There are lots of ways to read Batman’s rogues gallery, but one of my favorite ways is to see them as a collection of people who’ve taken good things a little too far, sometimes even mirroring the history and traits of the Dark Knight. The Penguin has his own complex (and, because of how comics work, changing) history with Gotham’s class of elites--but unlike Bruce Wayne, he pursues wealth at any cost. Poison Ivy would certainly believe a Wayne Enterprises-funded report about irreversible climate changes, but her proposed solution to the problem would likely include the death of the scientists that did the research. Edward Nigma’s devotion to knowledge is admirable, but his desire to be the smartest person in the room often leaves everyone else in it dead. Bruce Wayne may don a second face when he fights crime, but unlike Harvey Dent, he keeps his identity solid and unified. While some Batman stories simply prop up Batman as defender of the status quo, the best ones explore the way these villains reflect the hero's own attributes back at him.
It isn’t just the super-villainous bad guys who have origins, though. Carmine Falcone, Rupert Thorne, and the rest of Gotham’s mobsters all come from a place, too. And even the “scum, criminals, and worse” that work for these criminals tend to reflect some failure of Gotham City: Poverty, failure of education, a lack of opportunity. (It’s for reasons like this that Grant Morrison’s version of Batman doesn’t just beat the hell out of thugs: He hires former convicts, operates charities, and attempts to buoy the cultural value of Gotham.) All of this is why Gordon’s line sits so ill at ease with me. It says “If they’re in a place like this, they must be criminals. And if they’re criminals, go to town on ‘em.” And given the world we live in, invectives like that will never make me feel heroic.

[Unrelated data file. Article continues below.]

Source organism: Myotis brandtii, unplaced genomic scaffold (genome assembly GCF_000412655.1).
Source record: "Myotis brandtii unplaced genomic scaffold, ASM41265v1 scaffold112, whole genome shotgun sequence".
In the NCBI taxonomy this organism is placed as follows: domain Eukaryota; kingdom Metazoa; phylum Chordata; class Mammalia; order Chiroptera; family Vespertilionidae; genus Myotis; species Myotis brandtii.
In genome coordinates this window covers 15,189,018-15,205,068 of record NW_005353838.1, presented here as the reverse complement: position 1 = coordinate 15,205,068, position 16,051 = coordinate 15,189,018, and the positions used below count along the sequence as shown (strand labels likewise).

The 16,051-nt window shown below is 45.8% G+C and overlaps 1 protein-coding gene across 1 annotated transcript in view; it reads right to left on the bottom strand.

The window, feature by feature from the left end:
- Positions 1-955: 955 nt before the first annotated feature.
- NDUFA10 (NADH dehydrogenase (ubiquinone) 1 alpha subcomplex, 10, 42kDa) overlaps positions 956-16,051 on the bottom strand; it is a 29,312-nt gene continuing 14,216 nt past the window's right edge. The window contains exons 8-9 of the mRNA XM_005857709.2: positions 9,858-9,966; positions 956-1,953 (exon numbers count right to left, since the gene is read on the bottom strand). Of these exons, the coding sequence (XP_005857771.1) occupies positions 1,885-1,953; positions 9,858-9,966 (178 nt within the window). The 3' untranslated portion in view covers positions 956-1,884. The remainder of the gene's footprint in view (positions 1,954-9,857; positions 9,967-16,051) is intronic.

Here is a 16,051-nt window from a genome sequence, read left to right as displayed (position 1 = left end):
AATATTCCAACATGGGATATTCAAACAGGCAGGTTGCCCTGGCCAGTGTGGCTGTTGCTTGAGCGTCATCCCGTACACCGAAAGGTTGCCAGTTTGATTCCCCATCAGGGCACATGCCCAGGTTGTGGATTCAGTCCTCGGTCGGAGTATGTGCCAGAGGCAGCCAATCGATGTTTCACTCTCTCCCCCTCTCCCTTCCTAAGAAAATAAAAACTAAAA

It isn’t only that Arkham Knight fails to humanize these villains, it’s that because of the way the game presents Gotham--empty of life, stuck in a state of emergency--it actually can’t. Those other Batman stories demonstrate the history, humanity, and purpose of the bad guys through scenes of Gotham alive and filled with people. Those stories offer us orphanages in disrepair, villains going on dates, ex-cons out of work and out of options, and criminal brilliance put to surprisingly moral use.
Don’t get me wrong, every Batman story isn’t The Wire, nor does it need to be. But this deep into the Arkham series, I would like to have seen some of that angle represented in these games, especially as they transitioned further into Gotham proper.
Perhaps what really stings for me is that so many other games have at least attempted to approximate the vibrance of cities. And some have been very successful.
Other Worlds, Other Cities
CD Projekt Red fills the world of The Witcher 3 with interesting people and places, and then doubles down on that in Novigrad, the game’s largest city. After hours spent in the no-man’s-land of Velen, where the player interacts mostly with scattered villages, woodland hermits, and the occasional military fortress, Novigrad feels like it overflows with people. Geralt’s presence as an outsider gives him unique potential in this cosmopolitan city, so he’s as important as he is in the wilderness. And yet Novigrad always seems somehow bigger than him. It is a meeting place for cultures, and the stories told in the city’s quests often address the tension and potential caused by Novigrad's diversity.